Many mysteries remain about the life of Claude Lorrain. There were only two early biographers and they disagreed on many important details, beginning with the date of his birth (1600 or 1604/05). Also unknown is the nature or extent to which Claude’s landscapes were actually influenced by those of Domenichino. Roethlisberger saw “a deep affinity” between these two landscapes painters but considered any actual “influence” to be severely limited (Paintings, pp. 10-11). The manner in which each artist depicted the story of “Tobias and the Fish” offers an interesting test case.

Like Domenichino, Claude Lorraine painted two known versions of this subject. The earlier version is currently at the Prado Museum in Madrid, the other at the Hermitage in St. Petersburg. Roethlisberger considers the painting at the Prado, a vertical composition from 1639-40 (fig. 2), to be “the most poetic picture which Claude created up to this date. The purity of the landscape, containing only a few genre elements, the evocative evening atmosphere, and the monumentality of the trees are a fitting expression of the subject” (p. 186).

CAT 129 before fig 2 Claude The Archangel Raphael and Tobias Prado 1639-40.jpg

Figure 2. Claude Lorrain. The Archangel Raphael and Tobias, oil on canvas, 1639-40. The Prado, Madrid.

The “affinities” between Domenichino and Claude are certainly very strong in the above two paintings of the same subject. In each case, the figures are small in relation to the landscape, but each angel is very tall in relation to Tobias and the fish. The curving river winds through each evocative landscape in much the same manner, and monumental trees on the side of each painting frame a deep, receding landscape. These similarities in subject, composition, and visual style suggest that the affinities expressed here may be more than merely accidental. So does the fact that Claude painted this composition at the end of the 1630s, a decade during which he had himself made paintings and executed commissions in Naples while Domenichino had been continuously occupied in designing and painting frescoes and altarpieces in the Royal Treasury of the Cathedral there.

Melville was himself keenly interested in the complex relationships between great artists including Titian and Raphael in painting, Dante and Virgil in literature, Milton and Shakespeare  in literature, and Turner and Claude in painting. He condensed that interest into one phrase in the poem “Art” he published in 1891:  “Audacity / reverence.”  One expects he would have been interested in any affinities between the manner in which Domenichino and Claude had each responded to the Biblical story of Tobias, the angel, and the fish. In London in 1849 he would have seen paintings of that subject by Domenichino both at the National Gallery and at Rogers’s private gallery. But what could he have known of the paintings by Claude that were at the Prado in Spain and the Hermitage in Russia?

Melville had access to considerable knowledge when he acquired a copy of Dullea’s book about Claude, published in 1887. “The List of Pictures by Claude in Public and Private Collections” in Appendix C did include both Landscape: Tobit and the Archangel Raphael at the Prado Museum in Spain and Landscape: Tobit and the Angel at the Hermitage in Russia. These entries also included the respective Liber Veritatis numbers for each painting (LV 50 and 160). Those numbers referred the reader to the “Liber Veritatis” chart in Appendix B in which Claude’s 200 Liber drawings are listed consecutively, each accompanied by a “Description of drawing,” “Claude’s inscription on the drawing,” and the “Present owner of picture corresponding to drawing.” Here Melville would have learned that the Tobias and the Angel painting at the Royal Museum in Madrid corresponding to L. V. 50 had been sold directly to “il re di Spagna” and that the Tobit and the Angel painting at the Hermitage in St. Petersburg had originally been sold to a private collector in Auvers, France. He would also have learned that the Landscape: the Piping Shepherd corresponding with LV 11, the one he had seen at the home of Samuel Rogers in 1849, and been sold for “600 guineas” at the poet’s estate sale in 1856.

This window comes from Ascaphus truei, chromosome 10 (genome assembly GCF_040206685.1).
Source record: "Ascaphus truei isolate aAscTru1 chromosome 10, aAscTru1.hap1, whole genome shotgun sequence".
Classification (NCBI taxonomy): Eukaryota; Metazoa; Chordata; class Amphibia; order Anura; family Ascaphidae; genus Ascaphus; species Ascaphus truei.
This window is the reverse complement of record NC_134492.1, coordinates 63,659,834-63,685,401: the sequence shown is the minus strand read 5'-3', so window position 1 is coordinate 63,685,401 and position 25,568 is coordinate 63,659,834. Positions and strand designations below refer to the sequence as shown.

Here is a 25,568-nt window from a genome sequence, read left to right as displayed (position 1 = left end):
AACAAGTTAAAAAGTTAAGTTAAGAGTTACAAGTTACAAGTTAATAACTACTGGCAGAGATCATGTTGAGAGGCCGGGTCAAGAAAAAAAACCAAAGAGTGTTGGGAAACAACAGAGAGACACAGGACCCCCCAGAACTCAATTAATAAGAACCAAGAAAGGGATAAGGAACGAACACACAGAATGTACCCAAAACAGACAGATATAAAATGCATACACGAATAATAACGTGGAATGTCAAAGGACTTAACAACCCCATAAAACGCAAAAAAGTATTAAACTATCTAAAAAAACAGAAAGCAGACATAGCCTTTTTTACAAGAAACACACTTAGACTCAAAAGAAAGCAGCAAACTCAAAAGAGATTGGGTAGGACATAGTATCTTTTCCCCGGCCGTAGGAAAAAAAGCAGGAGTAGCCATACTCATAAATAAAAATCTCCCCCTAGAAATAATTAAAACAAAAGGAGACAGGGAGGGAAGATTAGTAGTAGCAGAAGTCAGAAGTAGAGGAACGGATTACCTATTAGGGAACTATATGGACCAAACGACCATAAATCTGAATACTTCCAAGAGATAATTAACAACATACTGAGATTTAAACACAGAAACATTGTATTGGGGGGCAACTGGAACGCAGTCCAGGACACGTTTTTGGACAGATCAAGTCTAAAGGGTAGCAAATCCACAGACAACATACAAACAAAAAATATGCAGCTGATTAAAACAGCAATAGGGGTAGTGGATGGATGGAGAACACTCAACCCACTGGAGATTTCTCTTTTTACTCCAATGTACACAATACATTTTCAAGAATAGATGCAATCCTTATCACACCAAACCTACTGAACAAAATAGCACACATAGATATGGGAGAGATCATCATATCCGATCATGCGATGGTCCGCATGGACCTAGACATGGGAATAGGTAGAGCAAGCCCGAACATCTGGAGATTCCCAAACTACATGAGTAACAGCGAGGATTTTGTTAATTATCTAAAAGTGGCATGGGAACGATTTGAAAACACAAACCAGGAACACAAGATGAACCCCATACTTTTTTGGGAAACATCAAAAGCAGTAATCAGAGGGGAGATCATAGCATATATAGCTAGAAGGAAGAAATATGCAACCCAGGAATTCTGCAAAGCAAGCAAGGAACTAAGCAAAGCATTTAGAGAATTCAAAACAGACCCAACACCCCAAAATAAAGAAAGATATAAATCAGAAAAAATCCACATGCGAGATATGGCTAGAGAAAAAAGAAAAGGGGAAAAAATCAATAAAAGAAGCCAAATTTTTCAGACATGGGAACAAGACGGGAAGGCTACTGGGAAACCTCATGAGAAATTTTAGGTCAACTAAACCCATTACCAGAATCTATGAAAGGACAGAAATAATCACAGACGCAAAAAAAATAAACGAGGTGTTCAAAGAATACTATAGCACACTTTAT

Information of this sort in the appendices of Dullea’s 1887 book would have been of considerable interest to Melville as a collector of fifteen prints by or after Claude Lorrain by the end of his life, but it would not have told him much about the degree to which Claude’s landscapes resembled Domenichino’s landscapes beyond some of the titles or subjects they shared. Several of the Claudean landscapes reproduced in Dullea’s book had general stylistic affinities with works by Domenichino Melville had seen, but none of their titles pointed to specific influence. For that Melville had to turn to the copy of The Works of Eminent Masters, published in 1854, that he had acquired in 1871 (Sealts no. 564). That book had a substantial essay on Claude Lorrain featuring up to date biographical and interpretive information enriched by a substantial list of individual works by Claude in public and private collections throughout England and the Continent (pp. 337-51). That list would have helped Melville remember specific works in specific collections he had seen in London and Paris in 1849 and in Italy and London in 1857 as well as to track the location of various paintings by Claude he was to be reading about or adding to his print collection during the last two decades of his life.

The comprehensive entry about Claude in Melville's copy of The Works of Eminent Masters included six engravings after landscapes by Claude. The one on page 345 was labeled Tobias and the Angel—From a Painting by Claude Lorraine (fig. 3). A parenthetical note on page 348 identified this as the version of this subject that went directly from Claude’s studio to the Museum of the King of Spain. But this engraving is missing the fish Tobias is subduing in the Madrid painting (fig 2). In this engraving, the Tobias figure is looking directly into the eyes of the angel, and the angel is seen from the side rather than from the frontal view seen in Madrid.

CAT 129 before fig 3 laude Works Tobias and the Angel p. 345.jpg